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Frequently Asked Questions About Labor & Overtime

In our overtime law practice, we have found that employees who have questions regarding unpaid overtime pay, unpaid wages or eligibility for overtime pay have many of the same questions for their lawyer. Many other workers who have questions relating to overtime pay are nervous or reluctant about calling an attorney. The questions and answers below are designed to assist workers who have questions about unpaid overtime or their eligibility for overtime pay in answering the most common questions the overtime lawyers are asked.

If you would like to have a free evaluation of your potential overtime case by an overtime lawyer, click here.


Q. What is “overtime”?

A. For most employees, overtime is the hours a person works over 40 in one workweek. Overtime is supposed to be paid at a rate of one and one-half times an employee’s regular rate of pay. For example, if you make $10 per hour, then you should be paid $15 per hour for all hours worked over 40 in a work week. For a free evaluation of your potential overtime case by an overtime attorney, click here.

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Q. What is the FLSA?

A. The FLSA is the Fair Labor Standards Act. It is the federal law that governs payment of minimum wage and payments for overtime. This is the law that requires that most employees be paid one and one-half times their regular rate or pay for all hours worked over 40 hours in a work week (a defined 7-day period). For a free evaluation of your potential overtime case by an overtime attorney, click here.

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Q. Who is entitled to overtime?

A. Most employees. The Fair Labor Standards Act (FLSA) requires most employers to pay their employees one and one-half times an employee’s regular rate of pay for all hours worked over 40 hours in one week. There are some exceptions, called “exemptions”, which exempt certain employees from being entitled to overtime pay. These include executives, professionals and some administrative personnel. In addition, some categories of professions are specifically excluded from receiving overtime pay. Among these are some computer professionals, some truck drivers and other job categories too numerous to list here.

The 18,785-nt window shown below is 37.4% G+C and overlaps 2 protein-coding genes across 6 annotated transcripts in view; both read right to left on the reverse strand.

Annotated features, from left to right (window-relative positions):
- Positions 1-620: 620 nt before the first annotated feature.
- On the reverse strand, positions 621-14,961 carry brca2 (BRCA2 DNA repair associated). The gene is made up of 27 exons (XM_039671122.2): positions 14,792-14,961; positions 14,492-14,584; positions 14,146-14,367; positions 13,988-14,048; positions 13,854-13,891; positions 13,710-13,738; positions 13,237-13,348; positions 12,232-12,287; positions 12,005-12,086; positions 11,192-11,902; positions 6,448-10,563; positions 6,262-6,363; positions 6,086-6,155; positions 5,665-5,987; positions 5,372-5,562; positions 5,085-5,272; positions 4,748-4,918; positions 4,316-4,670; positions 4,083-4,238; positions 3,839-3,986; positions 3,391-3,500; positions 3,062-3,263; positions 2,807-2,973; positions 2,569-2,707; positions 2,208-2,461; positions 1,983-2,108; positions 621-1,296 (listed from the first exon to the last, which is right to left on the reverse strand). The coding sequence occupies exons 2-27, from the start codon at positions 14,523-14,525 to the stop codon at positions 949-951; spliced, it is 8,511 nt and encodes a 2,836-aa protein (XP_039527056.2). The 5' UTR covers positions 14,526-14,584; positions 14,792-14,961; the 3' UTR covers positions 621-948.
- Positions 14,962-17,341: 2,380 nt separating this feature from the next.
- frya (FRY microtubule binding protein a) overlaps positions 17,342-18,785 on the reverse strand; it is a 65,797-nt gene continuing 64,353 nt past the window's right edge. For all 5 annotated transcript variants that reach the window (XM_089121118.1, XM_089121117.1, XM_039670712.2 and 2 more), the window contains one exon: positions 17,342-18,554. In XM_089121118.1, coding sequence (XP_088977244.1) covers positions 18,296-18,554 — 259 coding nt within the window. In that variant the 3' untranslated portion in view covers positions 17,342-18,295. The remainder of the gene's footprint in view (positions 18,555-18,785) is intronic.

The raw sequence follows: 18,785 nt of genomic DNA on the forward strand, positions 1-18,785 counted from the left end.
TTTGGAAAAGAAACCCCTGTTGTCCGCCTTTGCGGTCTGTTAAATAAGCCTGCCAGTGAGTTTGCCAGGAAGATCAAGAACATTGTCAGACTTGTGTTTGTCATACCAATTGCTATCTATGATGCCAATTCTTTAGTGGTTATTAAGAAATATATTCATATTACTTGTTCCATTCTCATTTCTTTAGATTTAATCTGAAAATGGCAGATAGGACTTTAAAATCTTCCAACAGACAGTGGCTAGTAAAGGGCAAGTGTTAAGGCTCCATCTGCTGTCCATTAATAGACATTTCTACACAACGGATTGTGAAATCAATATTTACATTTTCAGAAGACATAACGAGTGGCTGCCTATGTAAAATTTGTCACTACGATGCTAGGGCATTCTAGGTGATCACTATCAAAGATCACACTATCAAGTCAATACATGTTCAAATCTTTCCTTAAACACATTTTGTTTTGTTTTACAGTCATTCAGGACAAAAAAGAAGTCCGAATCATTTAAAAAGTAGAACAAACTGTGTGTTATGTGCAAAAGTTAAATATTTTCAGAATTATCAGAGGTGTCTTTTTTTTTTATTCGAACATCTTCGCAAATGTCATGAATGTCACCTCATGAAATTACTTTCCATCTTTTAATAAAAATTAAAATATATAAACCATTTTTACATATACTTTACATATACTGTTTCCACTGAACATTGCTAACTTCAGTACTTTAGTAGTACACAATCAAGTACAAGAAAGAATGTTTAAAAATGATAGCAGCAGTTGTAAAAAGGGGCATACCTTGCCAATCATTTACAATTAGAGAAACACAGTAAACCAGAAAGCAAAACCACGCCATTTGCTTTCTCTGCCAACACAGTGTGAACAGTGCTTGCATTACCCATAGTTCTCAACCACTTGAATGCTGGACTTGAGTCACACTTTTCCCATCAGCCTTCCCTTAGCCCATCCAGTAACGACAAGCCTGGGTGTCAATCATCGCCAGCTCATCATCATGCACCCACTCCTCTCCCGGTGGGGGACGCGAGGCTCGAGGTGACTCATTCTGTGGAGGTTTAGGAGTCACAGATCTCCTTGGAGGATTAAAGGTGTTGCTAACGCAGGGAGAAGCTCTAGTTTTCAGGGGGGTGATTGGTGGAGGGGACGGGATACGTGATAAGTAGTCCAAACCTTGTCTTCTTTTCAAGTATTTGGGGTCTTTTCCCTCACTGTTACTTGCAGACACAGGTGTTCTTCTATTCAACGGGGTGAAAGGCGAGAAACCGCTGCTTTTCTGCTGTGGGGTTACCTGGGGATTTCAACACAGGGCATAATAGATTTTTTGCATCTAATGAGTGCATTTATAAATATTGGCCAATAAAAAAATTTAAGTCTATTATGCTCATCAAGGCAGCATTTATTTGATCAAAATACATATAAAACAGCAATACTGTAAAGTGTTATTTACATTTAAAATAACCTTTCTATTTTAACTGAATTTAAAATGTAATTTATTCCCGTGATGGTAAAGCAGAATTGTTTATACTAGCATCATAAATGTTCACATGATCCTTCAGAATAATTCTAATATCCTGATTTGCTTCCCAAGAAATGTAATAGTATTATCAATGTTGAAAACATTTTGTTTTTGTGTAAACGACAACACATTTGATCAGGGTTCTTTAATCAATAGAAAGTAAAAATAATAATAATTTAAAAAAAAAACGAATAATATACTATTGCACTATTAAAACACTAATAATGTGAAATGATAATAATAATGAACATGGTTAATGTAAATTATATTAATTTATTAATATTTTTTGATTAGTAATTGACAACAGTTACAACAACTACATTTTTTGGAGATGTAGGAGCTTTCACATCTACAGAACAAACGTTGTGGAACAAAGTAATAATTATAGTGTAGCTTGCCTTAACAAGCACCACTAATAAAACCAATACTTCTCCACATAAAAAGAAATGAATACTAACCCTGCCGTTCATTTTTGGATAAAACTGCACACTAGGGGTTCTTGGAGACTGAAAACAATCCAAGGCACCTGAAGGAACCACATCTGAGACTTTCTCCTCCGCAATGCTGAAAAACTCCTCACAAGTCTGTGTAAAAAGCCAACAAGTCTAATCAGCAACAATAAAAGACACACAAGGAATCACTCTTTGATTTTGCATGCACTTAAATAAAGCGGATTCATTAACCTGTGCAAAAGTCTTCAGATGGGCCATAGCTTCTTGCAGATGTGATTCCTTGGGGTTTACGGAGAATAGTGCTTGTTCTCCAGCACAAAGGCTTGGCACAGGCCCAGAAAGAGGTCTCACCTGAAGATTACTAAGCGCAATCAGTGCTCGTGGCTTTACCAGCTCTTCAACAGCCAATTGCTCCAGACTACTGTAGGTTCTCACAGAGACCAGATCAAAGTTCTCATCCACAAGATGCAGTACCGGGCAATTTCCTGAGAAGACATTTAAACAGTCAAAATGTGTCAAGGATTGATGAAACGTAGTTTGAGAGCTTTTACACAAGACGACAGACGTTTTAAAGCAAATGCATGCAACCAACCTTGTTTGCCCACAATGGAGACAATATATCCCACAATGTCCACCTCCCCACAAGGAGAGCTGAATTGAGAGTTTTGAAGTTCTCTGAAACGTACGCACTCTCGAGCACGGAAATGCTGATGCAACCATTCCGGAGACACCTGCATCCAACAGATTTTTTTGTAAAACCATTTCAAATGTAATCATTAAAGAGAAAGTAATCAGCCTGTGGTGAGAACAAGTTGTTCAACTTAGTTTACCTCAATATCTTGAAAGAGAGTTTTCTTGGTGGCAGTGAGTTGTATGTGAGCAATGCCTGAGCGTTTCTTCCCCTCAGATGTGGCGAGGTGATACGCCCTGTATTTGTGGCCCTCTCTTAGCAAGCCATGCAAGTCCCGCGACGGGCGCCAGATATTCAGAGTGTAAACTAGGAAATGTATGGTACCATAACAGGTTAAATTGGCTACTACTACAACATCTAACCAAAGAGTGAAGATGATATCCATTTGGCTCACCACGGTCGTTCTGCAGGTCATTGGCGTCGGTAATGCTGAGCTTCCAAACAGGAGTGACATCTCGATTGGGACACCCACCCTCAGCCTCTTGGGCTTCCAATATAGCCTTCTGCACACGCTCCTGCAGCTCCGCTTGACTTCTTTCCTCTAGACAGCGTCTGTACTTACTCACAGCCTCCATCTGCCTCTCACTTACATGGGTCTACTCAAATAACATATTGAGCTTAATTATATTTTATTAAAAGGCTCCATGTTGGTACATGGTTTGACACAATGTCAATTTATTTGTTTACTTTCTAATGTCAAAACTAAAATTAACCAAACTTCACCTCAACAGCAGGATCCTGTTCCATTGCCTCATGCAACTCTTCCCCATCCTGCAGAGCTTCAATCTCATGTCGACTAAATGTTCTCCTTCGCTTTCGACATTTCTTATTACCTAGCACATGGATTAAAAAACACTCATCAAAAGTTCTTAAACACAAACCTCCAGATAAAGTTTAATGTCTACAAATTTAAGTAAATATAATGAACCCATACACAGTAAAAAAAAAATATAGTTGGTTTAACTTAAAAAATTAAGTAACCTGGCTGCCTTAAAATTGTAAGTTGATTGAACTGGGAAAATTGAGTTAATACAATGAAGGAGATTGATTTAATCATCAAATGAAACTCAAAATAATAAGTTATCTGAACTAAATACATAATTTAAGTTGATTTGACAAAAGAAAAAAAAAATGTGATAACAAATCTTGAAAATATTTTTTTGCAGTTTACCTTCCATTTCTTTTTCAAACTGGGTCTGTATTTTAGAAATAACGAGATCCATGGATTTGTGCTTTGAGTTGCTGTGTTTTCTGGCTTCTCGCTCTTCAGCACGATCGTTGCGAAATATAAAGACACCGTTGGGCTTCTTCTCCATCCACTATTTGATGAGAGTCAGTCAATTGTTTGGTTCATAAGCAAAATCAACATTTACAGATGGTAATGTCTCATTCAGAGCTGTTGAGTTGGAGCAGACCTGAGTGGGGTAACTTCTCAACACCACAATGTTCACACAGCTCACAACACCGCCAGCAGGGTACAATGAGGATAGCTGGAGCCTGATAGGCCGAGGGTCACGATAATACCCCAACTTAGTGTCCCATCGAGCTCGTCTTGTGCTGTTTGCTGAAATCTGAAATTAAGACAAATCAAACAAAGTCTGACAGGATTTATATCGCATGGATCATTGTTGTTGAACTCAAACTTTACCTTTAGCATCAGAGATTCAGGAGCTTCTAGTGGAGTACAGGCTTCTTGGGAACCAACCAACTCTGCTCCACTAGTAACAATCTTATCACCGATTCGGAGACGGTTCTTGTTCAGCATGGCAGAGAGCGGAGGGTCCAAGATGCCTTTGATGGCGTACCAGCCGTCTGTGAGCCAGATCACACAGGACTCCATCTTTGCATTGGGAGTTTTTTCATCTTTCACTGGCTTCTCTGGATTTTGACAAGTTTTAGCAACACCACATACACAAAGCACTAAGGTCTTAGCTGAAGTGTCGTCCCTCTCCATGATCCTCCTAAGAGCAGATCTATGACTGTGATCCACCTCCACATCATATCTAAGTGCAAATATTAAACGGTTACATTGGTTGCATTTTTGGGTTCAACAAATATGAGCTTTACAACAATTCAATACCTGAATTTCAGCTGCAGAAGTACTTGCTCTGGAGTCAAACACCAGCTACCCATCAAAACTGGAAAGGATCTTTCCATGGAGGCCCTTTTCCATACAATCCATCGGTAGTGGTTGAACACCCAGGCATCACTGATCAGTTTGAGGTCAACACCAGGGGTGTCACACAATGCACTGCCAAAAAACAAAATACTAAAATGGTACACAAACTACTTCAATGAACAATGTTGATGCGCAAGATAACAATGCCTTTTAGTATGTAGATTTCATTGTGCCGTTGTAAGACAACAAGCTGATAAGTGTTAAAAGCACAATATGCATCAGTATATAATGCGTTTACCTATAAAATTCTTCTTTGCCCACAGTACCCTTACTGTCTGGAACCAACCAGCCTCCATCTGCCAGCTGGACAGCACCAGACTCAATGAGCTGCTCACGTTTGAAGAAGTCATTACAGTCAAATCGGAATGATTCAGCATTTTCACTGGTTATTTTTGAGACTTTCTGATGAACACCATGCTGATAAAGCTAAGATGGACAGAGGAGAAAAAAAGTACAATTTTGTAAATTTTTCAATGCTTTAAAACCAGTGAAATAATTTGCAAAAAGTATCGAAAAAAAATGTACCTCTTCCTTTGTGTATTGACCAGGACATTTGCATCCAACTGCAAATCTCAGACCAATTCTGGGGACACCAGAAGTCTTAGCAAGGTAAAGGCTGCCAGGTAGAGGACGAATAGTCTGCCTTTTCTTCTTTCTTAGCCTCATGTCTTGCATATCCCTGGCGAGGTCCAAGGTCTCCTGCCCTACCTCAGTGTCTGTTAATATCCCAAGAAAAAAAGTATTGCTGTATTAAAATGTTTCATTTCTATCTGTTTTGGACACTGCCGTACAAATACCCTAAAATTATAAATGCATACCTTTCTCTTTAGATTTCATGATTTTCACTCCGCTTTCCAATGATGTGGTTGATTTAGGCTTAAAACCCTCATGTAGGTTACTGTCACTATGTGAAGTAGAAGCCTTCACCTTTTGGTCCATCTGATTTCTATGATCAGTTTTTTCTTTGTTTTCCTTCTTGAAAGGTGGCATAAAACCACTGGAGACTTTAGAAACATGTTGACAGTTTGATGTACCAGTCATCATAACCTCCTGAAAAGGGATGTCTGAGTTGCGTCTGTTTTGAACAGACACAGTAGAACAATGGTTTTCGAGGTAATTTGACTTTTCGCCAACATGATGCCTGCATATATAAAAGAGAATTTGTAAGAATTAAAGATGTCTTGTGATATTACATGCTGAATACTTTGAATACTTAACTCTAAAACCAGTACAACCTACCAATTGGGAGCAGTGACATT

A common problem we encounter is employer mischaracterization of job titles in order to try to designate non-exempt employees as exempt. Job titles are not important; job duties are. Exemptions are complicated and often subject to interpretation; it is important to get competent legal advice to determine whether or not you are eligible. If you would like an overtime lawyer to evaluate your eligibility for overtime pay, click here.

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Q. Am I still entitled to overtime even though I am paid a salary?

A. You probably are. The mere fact that an employee is paid a salary does not affect his or her eligibility for overtime pay. Your eligibility for overtime will not depend on your status as a salaried employee, but will depend on your job status as defined by your job duties. Some of the exemptions to the overtime requirement are discussed in the answer to the previous question. If you would like an overtime lawyer to evaluate your eligibility for overtime pay, click here.

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Q. Does it matter that I did not ask for or seek prior approval for overtime?

A. Usually not. If your employer knew you were working overtime or reasonably should have known it, then you are probably entitled to be paid for the overtime. Many employers will tell employees that they will not pay for overtime that is not approved. However, if they know employees are working overtime, even if it is not approved, they are supposed to pay the employees for the overtime work. The question to ask is: “Did the employer allow the work to be done?” If you would like an overtime lawyer to evaluate your eligibility for overtime pay, click here.

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Q. Does it matter that I never reported the time or asked for overtime?

A. Probably not. It is the employer’s obligation to control the work. If an employer does not wish work to be performed, it must forbid it or prevent it from happening. “Failure to ask” for overtime is usually not a defense for an employer in an FLSA case. If you would like an overtime lawyer to evaluate your eligibility for overtime pay, click here.